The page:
According to the Wall Street Journal, the FAA is expected to announce rules that would allow the use of unmanned vehicles for commercial purposes. The rules, “according to people familiar with the rule-making process,” would require operators of unmanned vehicles to “have a license and limit flights to daylight hours, below 400 feet and within sight of the person at the controls.”
As for the license itself, don’t expect getting one to be too easy. The Journal reports that the one “likely to be proposed by the FAA would typically require dozens of hours flying manned aircraft.” A lot like a pilot’s license.
The rules are strict, but they would finally allow the use of unmanned vehicles for commercial purposes, at least legally. Though many have begun using UAVs for commercial purposes already, these rules would fully legalize the act.
Surprisingly, the FAA may group together all unmanned vehicles under 55lbs, which means that no tiny little rotocopters will be sneaking in under the weight limit. This is not necessarily bad news for our marketplace, however. For one, most uses of a UAV for aerial imaging are perfectly compatible with the rules.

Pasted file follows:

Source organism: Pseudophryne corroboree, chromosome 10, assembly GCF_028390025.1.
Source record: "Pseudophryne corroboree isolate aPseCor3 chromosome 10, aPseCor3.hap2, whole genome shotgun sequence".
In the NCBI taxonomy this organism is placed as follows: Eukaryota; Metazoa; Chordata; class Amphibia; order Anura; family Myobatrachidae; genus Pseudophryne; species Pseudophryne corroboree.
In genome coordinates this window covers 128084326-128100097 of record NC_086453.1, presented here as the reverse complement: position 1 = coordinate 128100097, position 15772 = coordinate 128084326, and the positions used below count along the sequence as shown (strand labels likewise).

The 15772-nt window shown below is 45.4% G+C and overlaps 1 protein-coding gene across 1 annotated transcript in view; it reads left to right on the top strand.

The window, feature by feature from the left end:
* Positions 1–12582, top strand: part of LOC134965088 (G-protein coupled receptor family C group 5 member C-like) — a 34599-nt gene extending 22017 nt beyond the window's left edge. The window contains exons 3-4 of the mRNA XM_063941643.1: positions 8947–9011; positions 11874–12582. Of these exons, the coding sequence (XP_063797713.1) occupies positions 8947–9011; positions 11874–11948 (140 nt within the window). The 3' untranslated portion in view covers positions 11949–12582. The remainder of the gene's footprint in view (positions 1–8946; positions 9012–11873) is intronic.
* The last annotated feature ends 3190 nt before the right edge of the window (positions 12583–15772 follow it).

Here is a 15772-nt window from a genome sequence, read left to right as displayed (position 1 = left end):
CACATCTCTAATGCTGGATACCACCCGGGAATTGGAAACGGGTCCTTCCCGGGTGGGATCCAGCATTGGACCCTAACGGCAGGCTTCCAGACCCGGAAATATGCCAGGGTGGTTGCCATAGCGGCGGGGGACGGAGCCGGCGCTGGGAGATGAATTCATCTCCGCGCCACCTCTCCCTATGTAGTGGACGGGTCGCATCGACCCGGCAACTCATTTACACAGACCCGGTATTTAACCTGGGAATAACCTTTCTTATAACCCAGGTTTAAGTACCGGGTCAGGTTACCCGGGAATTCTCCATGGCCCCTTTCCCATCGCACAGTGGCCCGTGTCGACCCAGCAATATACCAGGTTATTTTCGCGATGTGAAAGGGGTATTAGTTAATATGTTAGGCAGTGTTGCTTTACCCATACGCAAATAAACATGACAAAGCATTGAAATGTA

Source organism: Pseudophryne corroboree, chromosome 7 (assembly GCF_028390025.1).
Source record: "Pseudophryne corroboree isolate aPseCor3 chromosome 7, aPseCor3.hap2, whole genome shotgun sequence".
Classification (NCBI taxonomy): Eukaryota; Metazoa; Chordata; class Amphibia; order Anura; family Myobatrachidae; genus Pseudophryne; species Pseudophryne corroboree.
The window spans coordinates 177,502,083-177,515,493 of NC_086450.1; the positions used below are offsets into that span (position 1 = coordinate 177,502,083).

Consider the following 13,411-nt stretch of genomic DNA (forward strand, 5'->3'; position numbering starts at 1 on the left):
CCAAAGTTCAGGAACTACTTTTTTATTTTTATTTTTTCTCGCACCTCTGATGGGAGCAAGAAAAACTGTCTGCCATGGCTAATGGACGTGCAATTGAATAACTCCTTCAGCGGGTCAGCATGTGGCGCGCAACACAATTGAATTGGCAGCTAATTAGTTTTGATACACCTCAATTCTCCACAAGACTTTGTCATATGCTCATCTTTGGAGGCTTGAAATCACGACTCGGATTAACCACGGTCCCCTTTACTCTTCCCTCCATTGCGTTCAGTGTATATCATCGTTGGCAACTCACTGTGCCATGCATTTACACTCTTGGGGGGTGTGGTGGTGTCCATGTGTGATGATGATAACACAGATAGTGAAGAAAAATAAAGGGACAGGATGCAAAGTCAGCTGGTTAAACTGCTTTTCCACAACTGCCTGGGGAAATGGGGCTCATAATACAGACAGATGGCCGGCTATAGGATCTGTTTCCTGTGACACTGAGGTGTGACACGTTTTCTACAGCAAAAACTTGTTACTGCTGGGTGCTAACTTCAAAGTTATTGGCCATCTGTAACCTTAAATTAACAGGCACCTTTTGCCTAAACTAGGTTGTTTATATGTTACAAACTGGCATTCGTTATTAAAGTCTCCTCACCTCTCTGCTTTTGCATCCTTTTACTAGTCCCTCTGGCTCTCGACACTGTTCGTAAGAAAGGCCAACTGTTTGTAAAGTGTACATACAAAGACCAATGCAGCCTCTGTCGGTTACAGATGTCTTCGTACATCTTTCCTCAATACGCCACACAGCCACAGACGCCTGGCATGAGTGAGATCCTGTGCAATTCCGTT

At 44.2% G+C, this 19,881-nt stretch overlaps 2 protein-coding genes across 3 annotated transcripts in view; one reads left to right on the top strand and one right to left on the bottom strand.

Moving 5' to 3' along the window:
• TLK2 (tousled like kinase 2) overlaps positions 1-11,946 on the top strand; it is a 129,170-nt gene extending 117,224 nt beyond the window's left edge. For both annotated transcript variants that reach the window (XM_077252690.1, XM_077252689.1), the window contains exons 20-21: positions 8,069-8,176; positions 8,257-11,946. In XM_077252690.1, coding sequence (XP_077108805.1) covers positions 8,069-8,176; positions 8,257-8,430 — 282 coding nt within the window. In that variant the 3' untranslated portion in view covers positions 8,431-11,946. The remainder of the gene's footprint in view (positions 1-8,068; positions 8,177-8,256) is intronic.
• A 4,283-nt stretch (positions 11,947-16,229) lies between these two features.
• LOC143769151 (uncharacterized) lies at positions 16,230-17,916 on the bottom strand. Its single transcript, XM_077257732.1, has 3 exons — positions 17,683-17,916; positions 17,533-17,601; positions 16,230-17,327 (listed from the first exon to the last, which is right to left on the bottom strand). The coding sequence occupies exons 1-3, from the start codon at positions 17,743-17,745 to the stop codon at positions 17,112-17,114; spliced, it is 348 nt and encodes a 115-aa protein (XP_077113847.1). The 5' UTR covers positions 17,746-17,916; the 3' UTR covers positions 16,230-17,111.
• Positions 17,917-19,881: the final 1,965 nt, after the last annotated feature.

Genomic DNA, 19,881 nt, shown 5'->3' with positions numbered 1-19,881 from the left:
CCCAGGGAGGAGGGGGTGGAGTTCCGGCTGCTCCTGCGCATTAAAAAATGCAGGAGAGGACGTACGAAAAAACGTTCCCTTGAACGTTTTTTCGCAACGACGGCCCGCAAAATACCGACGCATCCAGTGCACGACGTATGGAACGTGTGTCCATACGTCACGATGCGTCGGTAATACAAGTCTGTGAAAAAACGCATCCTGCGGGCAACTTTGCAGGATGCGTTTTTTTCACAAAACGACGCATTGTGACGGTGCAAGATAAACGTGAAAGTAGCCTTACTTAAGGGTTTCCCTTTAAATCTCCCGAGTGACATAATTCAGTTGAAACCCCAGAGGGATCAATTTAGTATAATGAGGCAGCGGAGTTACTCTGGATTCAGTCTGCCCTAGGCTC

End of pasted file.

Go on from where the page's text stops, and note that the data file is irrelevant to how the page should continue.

An added benefit: as many media outlets are reporting, this grouping would severely limit the ability of big companies like Amazon or Google to follow through with their large-scale delivery schemes. This means they can’t launch a swarm of little drones into the sky to carry packages.
Though these rules would finally define the use of UAVs for commercial use, none of the sources SPAR found reported on any rules regarding the protection of privacy or the use of personal drones. With those particular legal vacuums still left open–and given some high-profile near-misses–it’s only a matter of time before this great news about commercial UAVs is followed by some very bad news about personal drones.